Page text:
The famous Ekamreshvara temple in the temple-town of Kanchipuram Tamil Nadu has the mango tree as the sthalavriksha. Goddess Parvati is said to have worshipped a Siva lingo, beneath this tree and was reunited with Siva. A very ancient sculpture inside this temple depicts this scene with the mango tree sculpted very prominently. he Bhang Tree is considered an auspicious tree as it brings wealth and prosperity. The leaves and flowers of this plant are deemed to be the prasad for Mahashivratri. Tulsi plant is always associated with purity, revered by the Hindus and is most loved by Lord Vishnu and Vrinda Devi.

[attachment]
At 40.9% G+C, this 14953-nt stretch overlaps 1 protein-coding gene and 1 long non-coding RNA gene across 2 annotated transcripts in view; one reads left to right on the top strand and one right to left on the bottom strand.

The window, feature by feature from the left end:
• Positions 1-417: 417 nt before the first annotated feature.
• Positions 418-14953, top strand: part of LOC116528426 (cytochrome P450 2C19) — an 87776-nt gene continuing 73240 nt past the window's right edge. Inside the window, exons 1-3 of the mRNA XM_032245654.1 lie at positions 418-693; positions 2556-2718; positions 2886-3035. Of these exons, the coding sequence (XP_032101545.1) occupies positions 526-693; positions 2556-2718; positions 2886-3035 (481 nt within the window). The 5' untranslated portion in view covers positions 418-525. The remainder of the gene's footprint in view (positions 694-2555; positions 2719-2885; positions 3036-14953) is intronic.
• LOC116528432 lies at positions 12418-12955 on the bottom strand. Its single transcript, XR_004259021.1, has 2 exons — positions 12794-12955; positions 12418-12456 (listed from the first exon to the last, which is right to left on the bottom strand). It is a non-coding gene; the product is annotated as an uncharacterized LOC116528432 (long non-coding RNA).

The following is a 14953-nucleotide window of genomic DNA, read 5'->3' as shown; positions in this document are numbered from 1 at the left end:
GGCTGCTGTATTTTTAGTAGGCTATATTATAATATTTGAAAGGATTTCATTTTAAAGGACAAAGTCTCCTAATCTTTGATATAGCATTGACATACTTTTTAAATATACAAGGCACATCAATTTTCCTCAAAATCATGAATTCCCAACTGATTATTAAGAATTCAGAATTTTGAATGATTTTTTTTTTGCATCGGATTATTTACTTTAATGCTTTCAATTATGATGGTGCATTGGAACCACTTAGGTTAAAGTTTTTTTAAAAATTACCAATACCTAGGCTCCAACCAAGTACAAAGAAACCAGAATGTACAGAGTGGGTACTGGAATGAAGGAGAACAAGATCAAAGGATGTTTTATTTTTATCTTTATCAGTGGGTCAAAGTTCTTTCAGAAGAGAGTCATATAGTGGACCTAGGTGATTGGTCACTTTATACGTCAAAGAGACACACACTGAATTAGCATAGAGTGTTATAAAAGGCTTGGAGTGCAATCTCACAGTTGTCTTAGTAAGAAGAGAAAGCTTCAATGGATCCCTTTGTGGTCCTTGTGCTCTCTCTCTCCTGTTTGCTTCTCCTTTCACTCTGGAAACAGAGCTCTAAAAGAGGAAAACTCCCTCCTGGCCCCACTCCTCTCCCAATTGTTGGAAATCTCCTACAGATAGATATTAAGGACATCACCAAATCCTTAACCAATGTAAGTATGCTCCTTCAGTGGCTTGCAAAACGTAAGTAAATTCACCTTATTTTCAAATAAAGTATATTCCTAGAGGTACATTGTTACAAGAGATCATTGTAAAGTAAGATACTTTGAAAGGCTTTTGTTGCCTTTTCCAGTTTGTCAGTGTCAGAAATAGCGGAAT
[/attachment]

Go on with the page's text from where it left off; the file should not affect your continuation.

Posted On : 4/13/2009 2:13:54 AM
artifex Reward Points : 100 Member Since : Monday, June 22, 2009
while visiting Bodh Gaya i noticed young women wrapping colorful cloths around various trees throughout the area. There were flowers and all kinds of gifts under the trees. Is this a festival or is it simply done on a regular basis and are these Banyan trees? There is a large tree at the entrance to the Buddhist Temple where the Bodhi Tree resides.
Posted On : 6/22/2009 11:00:12 AM
arit Reward Points : 100 Member Since : Thursday, July 09, 2009
i want know in india which part or place in india situted kalpatree.
Posted On : 7/9/2009 6:24:30 AM
rahul Reward Points : 100 Member Since : Thursday, September 17, 2009
it is very commonly seen in premises of tripursundari temple in village talwara in distt banswara of rajasthan.